Journals and Juries

All things and all men, so to speak, call on us with small or loud voices. They want us to listen. They want us to understand their intrinsic claims, their justice of being. But we can only give it to them through the love that listens. ~Paul Tillich

The day I received it, I let out a despairing, wailing “No!” My husband rushed in and asked what was wrong. I handed him the summons to jury duty, my third in three years.

I’d been allowed exemptions in the past because of my health and my children’s ages, but this time there was no escape; it had to be done. The letter warned of possible overnight stays. Friends told me of the nightmares they still had after hearing evidence at murder, rape and child abuse trials. I believe in democracy, but every day that passed, I grew more and more anxious, dreading the prospect of being separated from my family or having to sit in judgement on another human being, perhaps after listening to harrowing details I would never be able to forget.

The day came, and I arrived at an imposing, Victorian building, its entrance flanked with columns. I walked up a flight of stone steps, crossed the cold, echoing floor of a musty foyer and announced my arrival to a grim-faced receptionist, barricaded behind a high reception desk of polished dark wood. I smiled and asked for help and directions. He barked at me that I wasn’t needed but would have to come back the next day. I stood there stunned, not knowing if I felt angry or relieved. How much vitriol had this man been subjected to for this to be his default?

I drove home, hugged my family, told them it wasn’t over.

Another sleepless night. A morning of strained goodbyes, the children wondering if I’d be home that night. Once again, I drove through the hills to our nearest big town, barely registering the rain clouds hanging heavy in an inky sky. This might be an innocent person’s last day of freedom. I might be about to set a murderer free. I’d deliberately arrived early, and decided to clear my mind by doing some writing in my favourite French café in the cobbled square next to the old church, just round the corner from the County Court.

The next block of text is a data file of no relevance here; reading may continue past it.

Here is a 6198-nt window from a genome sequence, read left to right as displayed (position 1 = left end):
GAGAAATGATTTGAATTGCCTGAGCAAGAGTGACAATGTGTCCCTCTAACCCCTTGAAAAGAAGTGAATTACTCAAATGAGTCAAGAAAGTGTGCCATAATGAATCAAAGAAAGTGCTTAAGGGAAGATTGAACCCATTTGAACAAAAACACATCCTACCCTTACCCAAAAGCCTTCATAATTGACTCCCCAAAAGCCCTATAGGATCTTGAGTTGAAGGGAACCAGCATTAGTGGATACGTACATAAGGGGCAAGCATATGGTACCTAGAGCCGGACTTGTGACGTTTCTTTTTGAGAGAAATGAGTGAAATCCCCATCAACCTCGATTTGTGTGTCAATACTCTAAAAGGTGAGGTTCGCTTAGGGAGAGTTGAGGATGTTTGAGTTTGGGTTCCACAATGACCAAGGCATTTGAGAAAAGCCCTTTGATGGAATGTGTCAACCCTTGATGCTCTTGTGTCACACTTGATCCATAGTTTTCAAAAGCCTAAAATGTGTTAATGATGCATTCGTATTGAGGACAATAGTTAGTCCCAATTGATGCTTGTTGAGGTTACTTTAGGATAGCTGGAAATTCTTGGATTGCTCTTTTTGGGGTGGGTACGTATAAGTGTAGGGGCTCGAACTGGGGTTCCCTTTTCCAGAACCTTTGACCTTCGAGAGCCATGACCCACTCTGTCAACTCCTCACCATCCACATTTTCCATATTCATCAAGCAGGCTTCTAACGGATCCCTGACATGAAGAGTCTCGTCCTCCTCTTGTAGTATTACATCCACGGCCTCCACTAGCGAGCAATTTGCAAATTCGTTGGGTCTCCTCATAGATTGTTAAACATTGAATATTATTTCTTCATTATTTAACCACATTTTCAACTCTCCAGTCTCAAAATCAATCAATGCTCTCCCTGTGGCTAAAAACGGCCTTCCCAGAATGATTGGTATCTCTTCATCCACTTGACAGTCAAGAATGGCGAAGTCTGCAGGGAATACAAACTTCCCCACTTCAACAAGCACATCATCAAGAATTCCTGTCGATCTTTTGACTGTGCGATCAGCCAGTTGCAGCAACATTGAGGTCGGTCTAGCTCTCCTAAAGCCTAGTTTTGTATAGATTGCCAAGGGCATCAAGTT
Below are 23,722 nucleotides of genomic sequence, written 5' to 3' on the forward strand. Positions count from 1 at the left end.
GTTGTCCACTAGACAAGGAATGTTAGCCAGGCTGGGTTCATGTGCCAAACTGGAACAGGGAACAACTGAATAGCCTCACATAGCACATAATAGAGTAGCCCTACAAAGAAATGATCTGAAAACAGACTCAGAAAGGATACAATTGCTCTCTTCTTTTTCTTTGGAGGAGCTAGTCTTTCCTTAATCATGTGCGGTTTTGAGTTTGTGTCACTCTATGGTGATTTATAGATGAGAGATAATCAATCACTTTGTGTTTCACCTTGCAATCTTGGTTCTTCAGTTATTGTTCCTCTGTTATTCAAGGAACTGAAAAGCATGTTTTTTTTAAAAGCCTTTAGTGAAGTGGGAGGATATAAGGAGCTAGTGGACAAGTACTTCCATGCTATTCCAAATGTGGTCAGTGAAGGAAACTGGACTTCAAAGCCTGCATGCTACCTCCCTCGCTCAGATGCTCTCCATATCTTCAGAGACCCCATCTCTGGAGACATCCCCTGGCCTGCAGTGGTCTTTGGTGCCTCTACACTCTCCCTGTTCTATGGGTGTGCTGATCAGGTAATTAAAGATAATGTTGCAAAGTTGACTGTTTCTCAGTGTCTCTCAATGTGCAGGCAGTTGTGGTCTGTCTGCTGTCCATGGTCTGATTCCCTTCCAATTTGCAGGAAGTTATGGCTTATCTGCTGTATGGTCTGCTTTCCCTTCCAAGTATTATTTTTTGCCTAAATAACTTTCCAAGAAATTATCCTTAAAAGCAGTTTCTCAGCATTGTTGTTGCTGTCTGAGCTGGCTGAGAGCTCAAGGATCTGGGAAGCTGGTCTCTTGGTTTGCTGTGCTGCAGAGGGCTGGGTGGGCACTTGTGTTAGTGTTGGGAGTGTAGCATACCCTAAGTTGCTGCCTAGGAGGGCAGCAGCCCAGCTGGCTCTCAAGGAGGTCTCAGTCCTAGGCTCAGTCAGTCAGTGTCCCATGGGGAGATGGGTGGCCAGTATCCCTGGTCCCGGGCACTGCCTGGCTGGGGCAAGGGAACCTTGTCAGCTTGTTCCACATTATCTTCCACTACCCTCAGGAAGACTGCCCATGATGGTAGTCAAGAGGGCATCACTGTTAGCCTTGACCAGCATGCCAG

As I sat, sipping strong black coffee and listening to French accordion music, I visualised the proceedings, mentally preparing myself to tap into every single one of the Proficiencies™ (and any relevant Clarifiers™, Stylepoints™ and Frameworks™) to make sure I was my best self in court, with my fellow jurors and with any court officials I was expected to co-operate and communicate with. Here’s what I was aiming for:

  • To go in with all my own stuff cleaned up.
  • Not to judge or assume or be forced into any tricky lawyer’s manipulation of paradigms while in court listening.
  • To listen well and carefully.
  • To respect everyone’s humanity.
  • To relish truth – in many different ways.
  • To enjoy my fellow jurors immensely.
  • To ask very good clarifying questions, if necessary, while deliberating with other jurors.
  • To remind myself, constantly, that everyone’s doing the best they can with what they’ve got.
  • To recognise the perfection in it all.

This is what emerged in my notebook:

1)     If you’ve been invited to do jury duty, it means you’re alive.

2)     That letter you were sent means you have an address, a home.

3)     You’re not the victim.

4)     You’re not the accused.

5)     You’re anxious because you care.

6)     You’re eligible because you can see, you can hear and you’re healthy.

7)     Like it or not, you’ll learn something about your legal system.

8)     You live in a country that has a legal system.

9)     It’s a perfect chance to listen, really listen, without prejudice, assumptions or malice.

10)   You’re not in this alone.

I finished my coffee, put my notebook away, paid, and crossed the square to the County Court, feeling stronger and more serene than I had for months.